A heady scenario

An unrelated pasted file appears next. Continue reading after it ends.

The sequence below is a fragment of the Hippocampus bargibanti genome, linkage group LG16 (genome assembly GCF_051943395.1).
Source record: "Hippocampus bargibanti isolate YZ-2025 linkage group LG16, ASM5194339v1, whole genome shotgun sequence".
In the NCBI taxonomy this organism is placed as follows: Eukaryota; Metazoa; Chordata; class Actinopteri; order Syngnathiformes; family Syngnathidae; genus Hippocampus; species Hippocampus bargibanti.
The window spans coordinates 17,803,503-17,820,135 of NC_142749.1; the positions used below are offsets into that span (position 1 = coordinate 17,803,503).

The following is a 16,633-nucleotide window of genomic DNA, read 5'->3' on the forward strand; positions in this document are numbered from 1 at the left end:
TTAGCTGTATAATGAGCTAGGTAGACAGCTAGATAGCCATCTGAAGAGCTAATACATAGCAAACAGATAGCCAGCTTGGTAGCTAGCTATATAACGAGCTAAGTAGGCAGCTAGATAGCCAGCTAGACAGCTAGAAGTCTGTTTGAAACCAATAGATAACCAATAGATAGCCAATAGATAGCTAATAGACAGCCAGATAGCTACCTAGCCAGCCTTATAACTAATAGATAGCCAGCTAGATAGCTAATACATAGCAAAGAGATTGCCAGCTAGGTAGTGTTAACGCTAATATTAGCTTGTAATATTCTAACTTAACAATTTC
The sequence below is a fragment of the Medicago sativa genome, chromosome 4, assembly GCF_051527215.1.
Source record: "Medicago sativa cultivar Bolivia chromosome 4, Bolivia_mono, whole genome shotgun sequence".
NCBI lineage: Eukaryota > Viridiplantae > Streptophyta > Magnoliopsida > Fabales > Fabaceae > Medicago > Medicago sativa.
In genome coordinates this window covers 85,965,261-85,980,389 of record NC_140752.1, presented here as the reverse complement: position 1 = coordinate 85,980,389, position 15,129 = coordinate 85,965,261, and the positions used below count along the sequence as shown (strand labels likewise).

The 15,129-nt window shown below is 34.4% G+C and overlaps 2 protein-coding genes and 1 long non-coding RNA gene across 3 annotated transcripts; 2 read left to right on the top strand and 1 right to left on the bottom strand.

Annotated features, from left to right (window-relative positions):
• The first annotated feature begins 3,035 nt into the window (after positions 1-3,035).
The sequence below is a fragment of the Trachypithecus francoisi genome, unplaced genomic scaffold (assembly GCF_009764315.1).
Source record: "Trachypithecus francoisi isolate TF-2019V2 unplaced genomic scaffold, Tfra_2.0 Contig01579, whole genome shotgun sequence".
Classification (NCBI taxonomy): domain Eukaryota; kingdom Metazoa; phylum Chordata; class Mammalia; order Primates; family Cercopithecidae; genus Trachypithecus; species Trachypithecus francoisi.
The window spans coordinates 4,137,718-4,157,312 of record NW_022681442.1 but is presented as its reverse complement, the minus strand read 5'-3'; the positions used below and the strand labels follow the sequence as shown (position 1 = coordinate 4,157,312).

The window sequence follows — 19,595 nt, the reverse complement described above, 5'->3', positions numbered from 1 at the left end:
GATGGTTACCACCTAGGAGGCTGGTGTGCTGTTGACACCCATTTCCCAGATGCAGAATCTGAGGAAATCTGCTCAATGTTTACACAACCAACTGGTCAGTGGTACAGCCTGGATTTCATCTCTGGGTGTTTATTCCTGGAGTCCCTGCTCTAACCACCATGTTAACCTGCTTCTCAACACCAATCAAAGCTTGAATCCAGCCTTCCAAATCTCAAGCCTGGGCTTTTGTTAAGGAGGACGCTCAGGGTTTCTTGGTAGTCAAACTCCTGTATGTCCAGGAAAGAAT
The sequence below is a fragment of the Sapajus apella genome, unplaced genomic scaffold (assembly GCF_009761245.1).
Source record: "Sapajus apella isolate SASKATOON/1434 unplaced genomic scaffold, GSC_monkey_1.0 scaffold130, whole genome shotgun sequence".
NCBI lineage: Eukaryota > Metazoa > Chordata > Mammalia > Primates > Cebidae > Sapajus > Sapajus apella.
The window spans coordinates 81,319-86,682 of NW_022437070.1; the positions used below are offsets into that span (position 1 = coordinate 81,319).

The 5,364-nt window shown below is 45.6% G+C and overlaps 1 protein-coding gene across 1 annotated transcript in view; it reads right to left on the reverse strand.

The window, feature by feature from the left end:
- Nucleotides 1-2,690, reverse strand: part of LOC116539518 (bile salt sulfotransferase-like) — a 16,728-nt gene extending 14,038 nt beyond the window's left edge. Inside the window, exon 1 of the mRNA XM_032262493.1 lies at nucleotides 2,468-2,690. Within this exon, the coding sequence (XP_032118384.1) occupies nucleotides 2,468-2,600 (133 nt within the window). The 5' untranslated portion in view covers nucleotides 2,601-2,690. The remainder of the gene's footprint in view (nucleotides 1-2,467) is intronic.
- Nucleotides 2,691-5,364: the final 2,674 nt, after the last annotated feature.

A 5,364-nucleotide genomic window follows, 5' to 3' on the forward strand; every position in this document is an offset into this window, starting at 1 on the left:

Belgian beer giant InBev is in the early stages of preparing what could be a $44.6 billion offer for Anheuser-Busch, reported The Financial Times’ Alphaville blog last week. InBev, the world’s largest brewer by sales volume and the maker of Stella Artois, drinking up Anheuser-Busch, which has more than 50 percent of the U.S. beer market, would certainly be heady. In fact, it would be the largest beverage deal ever. In response to the gossip, shares in Anheuser-Busch jumped more than 7.6 percent on Friday, to close at $56.61, its highest closing price in more than 10 years. According to Alphaville blog, InBev is prepared to pay $65 a share. The two companies already share some ties, reports The New York Times. InBev distributes Budweiser in Canada, and Anheuser-Busch imports InBev beers like Stella Artois and Bass. In 2006, InBev sold its Rolling Rock brand to Anheuser-Busch for $82 million. Would Anheuser-Busch’s management agree to cede control of the iconic company? Members of the Anheuser or Busch families have controlled the brewer for 148 years, except from 2002 to 2006, when Patrick T. Stokes was chief executive, and current CEO August A. Busch IV is the fifth generation of the Busch family to run the company. A-H management might not want the deal to go through, but they may be vulnerable. And even more notable, Berkshire Hathaway, run by the billionaire investor Warren E. Buffett, is one of Anheuser-Busch’s largest shareholders, with a nearly 5 percent stake, according to recent regulatory filings. And Buffett only partakes at the best buffets.

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